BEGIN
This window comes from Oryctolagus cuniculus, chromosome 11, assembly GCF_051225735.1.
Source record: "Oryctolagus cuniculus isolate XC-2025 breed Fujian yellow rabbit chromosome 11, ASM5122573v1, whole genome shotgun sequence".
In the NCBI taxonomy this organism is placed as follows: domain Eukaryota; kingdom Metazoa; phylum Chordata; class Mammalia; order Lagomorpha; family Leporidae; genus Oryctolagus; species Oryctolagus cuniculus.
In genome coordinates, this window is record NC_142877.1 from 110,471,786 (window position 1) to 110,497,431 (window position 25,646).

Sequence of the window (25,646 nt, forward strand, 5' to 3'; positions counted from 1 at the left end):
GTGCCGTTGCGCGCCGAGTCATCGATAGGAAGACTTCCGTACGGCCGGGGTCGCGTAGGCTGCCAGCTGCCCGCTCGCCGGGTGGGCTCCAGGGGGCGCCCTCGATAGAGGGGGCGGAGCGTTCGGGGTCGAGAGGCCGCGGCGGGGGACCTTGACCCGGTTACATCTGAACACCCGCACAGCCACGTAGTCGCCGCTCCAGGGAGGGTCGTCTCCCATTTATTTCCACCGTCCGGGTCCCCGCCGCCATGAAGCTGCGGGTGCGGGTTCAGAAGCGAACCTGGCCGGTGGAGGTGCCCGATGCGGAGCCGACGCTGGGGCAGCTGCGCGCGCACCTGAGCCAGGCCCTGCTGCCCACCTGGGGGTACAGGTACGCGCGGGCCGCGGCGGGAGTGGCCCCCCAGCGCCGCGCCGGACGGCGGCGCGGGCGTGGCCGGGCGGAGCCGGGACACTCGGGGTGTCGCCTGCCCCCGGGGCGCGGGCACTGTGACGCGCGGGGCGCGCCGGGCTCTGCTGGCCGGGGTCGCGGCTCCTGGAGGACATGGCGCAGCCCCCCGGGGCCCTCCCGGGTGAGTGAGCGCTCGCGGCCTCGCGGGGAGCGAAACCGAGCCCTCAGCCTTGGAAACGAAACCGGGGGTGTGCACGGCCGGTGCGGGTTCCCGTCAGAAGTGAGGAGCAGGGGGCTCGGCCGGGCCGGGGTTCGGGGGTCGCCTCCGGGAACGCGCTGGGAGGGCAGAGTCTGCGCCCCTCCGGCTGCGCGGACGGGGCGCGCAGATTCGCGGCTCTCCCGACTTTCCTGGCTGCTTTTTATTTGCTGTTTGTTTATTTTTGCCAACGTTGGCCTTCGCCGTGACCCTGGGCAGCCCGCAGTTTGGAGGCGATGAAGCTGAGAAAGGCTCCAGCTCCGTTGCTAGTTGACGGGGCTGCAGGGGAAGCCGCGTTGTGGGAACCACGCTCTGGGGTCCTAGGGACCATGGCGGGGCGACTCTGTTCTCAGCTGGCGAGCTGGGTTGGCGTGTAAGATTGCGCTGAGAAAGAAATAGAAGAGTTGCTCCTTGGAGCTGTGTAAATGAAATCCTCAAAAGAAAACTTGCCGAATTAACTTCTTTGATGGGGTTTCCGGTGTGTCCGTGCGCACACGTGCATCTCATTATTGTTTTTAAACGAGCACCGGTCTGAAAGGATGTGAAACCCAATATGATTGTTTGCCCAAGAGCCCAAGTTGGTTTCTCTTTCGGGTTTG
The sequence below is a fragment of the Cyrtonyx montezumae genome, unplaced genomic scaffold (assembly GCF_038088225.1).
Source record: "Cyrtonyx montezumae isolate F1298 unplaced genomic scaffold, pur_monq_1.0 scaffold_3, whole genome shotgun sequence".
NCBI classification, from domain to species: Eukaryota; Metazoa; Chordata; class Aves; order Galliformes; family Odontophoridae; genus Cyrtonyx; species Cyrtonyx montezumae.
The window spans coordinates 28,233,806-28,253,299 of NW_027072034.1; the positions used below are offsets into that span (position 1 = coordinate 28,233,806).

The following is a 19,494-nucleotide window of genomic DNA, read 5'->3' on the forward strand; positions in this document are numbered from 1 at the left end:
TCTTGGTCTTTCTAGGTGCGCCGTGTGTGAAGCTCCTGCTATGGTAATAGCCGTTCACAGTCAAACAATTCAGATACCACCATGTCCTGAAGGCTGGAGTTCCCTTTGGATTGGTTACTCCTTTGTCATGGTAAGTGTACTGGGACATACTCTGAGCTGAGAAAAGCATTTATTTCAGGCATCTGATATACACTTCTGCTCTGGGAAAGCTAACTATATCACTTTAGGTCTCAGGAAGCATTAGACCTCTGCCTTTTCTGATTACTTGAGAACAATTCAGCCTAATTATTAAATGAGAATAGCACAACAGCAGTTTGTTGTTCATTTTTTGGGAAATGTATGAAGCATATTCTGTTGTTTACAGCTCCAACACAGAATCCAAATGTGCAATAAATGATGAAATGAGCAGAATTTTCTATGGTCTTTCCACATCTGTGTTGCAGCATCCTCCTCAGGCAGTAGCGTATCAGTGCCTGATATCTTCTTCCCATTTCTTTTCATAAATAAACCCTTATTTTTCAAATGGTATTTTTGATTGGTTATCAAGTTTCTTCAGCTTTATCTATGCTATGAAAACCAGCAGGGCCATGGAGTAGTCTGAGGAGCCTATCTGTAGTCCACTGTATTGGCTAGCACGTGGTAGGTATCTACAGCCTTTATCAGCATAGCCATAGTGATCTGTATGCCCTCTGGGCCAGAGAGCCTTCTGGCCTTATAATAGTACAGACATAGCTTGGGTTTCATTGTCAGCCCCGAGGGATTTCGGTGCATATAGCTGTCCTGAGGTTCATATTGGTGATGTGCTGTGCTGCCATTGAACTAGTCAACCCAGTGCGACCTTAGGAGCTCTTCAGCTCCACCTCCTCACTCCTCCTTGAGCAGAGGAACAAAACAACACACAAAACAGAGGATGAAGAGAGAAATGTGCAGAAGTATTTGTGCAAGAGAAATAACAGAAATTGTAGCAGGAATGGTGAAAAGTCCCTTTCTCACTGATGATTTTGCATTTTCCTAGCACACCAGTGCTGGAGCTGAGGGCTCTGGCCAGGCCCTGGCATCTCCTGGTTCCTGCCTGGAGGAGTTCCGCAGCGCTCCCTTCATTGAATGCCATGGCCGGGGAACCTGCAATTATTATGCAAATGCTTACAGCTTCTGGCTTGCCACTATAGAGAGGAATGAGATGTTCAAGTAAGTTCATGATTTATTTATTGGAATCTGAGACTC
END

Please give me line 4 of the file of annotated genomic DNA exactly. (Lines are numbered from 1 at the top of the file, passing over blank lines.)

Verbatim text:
In genome coordinates, this window is record NC_142877.1 from 110,471,786 (window position 1) to 110,497,431 (window position 25,646).